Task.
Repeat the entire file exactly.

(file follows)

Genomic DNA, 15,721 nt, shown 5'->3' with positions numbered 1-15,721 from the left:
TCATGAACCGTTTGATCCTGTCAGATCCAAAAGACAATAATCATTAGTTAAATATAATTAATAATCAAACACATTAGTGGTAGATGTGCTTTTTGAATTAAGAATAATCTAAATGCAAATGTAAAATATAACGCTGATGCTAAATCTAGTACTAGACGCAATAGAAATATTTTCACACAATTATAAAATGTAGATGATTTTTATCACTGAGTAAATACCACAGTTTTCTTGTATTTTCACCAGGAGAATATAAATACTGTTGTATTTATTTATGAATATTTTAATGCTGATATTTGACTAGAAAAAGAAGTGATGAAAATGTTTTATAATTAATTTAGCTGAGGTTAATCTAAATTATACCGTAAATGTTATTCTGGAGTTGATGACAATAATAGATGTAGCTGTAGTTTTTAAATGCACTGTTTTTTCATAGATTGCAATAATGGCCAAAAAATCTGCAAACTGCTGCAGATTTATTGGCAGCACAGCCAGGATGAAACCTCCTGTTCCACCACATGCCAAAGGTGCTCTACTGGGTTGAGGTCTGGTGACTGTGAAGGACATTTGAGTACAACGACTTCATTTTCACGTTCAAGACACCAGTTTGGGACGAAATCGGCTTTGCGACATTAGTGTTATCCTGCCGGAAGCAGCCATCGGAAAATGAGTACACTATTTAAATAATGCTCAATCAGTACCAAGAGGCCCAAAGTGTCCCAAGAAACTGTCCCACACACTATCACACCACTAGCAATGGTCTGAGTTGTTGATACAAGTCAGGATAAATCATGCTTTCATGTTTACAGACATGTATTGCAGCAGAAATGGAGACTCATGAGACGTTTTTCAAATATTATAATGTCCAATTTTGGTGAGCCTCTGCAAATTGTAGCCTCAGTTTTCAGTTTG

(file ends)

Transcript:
Genomic DNA, 15,721 nt, shown 5'->3' with positions numbered 1-15,721 from the left:
TCATGAACCGTTTGATCCTGTCAGATCCAAAAGACAATAATCATTAGTTAAATATAATTAATAATCAAACACATTAGTGGTAGATGTGCTTTTTGAATTAAGAATAATCTAAATGCAAATGTAAAATATAACGCTGATGCTAAATCTAGTACTAGACGCAATAGAAATATTTTCACACAATTATAAAATGTAGATGATTTTTATCACTGAGTAAATACCACAGTTTTCTTGTATTTTCACCAGGAGAATATAAATACTGTTGTATTTATTTATGAATATTTTAATGCTGATATTTGACTAGAAAAAGAAGTGATGAAAATGTTTTATAATTAATTTAGCTGAGGTTAATCTAAATTATACCGTAAATGTTATTCTGGAGTTGATGACAATAATAGATGTAGCTGTAGTTTTTAAATGCACTGTTTTTTCATAGATTGCAATAATGGCCAAAAAATCTGCAAACTGCTGCAGATTTATTGGCAGCACAGCCAGGATGAAACCTCCTGTTCCACCACATGCCAAAGGTGCTCTACTGGGTTGAGGTCTGGTGACTGTGAAGGACATTTGAGTACAACGACTTCATTTTCACGTTCAAGACACCAGTTTGGGACGAAATCGGCTTTGCGACATTAGTGTTATCCTGCCGGAAGCAGCCATCGGAAAATGAGTACACTATTTAAATAATGCTCAATCAGTACCAAGAGGCCCAAAGTGTCCCAAGAAACTGTCCCACACACTATCACACCACTAGCAATGGTCTGAGTTGTTGATACAAGTCAGGATAAATCATGCTTTCATGTTTACAGACATGTATTGCAGCAGAAATGGAGACTCATGAGACGTTTTTCAAATATTATAATGTCCAATTTTGGTGAGCCTCTGCAAATTGTAGCCTCAGTTTTCAGTTTG